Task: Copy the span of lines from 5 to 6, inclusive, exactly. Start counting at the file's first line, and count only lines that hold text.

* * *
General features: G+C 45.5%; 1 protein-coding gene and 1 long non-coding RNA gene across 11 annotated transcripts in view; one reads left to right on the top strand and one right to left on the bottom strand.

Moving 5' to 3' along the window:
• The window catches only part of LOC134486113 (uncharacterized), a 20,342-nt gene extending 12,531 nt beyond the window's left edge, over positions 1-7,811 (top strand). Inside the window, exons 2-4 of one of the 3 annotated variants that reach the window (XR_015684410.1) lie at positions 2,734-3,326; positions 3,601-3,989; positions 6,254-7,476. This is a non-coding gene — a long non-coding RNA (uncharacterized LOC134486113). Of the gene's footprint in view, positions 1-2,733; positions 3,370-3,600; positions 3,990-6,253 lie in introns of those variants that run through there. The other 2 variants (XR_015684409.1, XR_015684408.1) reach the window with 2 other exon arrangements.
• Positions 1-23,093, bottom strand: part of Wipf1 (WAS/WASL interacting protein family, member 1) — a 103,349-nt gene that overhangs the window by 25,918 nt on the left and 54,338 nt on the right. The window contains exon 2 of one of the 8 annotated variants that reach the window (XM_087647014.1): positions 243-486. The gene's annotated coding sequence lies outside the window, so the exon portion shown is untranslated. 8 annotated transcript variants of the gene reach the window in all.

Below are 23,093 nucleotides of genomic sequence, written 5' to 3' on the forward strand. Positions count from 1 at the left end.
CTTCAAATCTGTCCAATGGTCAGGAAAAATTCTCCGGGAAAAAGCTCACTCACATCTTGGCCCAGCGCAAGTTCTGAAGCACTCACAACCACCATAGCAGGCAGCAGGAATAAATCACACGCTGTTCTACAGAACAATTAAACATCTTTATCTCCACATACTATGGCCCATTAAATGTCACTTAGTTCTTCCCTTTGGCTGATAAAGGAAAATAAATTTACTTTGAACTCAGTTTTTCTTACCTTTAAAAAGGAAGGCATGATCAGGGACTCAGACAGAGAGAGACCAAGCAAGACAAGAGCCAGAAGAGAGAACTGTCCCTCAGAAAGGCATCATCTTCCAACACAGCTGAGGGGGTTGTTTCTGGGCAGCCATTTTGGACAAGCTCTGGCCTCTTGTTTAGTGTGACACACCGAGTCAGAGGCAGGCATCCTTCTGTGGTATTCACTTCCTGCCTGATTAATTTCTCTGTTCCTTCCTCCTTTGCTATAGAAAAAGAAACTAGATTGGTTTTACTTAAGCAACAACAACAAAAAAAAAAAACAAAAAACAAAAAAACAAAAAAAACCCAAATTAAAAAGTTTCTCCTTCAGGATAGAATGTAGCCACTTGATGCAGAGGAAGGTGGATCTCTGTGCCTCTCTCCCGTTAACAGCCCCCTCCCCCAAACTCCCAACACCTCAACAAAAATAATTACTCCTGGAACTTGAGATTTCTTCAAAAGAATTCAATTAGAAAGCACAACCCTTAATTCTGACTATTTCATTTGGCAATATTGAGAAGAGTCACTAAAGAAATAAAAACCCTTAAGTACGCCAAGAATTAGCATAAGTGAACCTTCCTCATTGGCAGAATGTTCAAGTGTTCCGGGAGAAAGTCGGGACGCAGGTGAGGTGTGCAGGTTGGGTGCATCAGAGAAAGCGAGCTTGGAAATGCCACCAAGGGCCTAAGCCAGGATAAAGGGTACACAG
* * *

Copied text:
Below are 23,093 nucleotides of genomic sequence, written 5' to 3' on the forward strand. Positions count from 1 at the left end.
CTTCAAATCTGTCCAATGGTCAGGAAAAATTCTCCGGGAAAAAGCTCACTCACATCTTGGCCCAGCGCAAGTTCTGAAGCACTCACAACCACCATAGCAGGCAGCAGGAATAAATCACACGCTGTTCTACAGAACAATTAAACATCTTTATCTCCACATACTATGGCCCATTAAATGTCACTTAGTTCTTCCCTTTGGCTGATAAAGGAAAATAAATTTACTTTGAACTCAGTTTTTCTTACCTTTAAAAAGGAAGGCATGATCAGGGACTCAGACAGAGAGAGACCAAGCAAGACAAGAGCCAGAAGAGAGAACTGTCCCTCAGAAAGGCATCATCTTCCAACACAGCTGAGGGGGTTGTTTCTGGGCAGCCATTTTGGACAAGCTCTGGCCTCTTGTTTAGTGTGACACACCGAGTCAGAGGCAGGCATCCTTCTGTGGTATTCACTTCCTGCCTGATTAATTTCTCTGTTCCTTCCTCCTTTGCTATAGAAAAAGAAACTAGATTGGTTTTACTTAAGCAACAACAACAAAAAAAAAAAACAAAAAACAAAAAAACAAAAAAAACCCAAATTAAAAAGTTTCTCCTTCAGGATAGAATGTAGCCACTTGATGCAGAGGAAGGTGGATCTCTGTGCCTCTCTCCCGTTAACAGCCCCCTCCCCCAAACTCCCAACACCTCAACAAAAATAATTACTCCTGGAACTTGAGATTTCTTCAAAAGAATTCAATTAGAAAGCACAACCCTTAATTCTGACTATTTCATTTGGCAATATTGAGAAGAGTCACTAAAGAAATAAAAACCCTTAAGTACGCCAAGAATTAGCATAAGTGAACCTTCCTCATTGGCAGAATGTTCAAGTGTTCCGGGAGAAAGTCGGGACGCAGGTGAGGTGTGCAGGTTGGGTGCATCAGAGAAAGCGAGCTTGGAAATGCCACCAAGGGCCTAAGCCAGGATAAAGGGTACACAG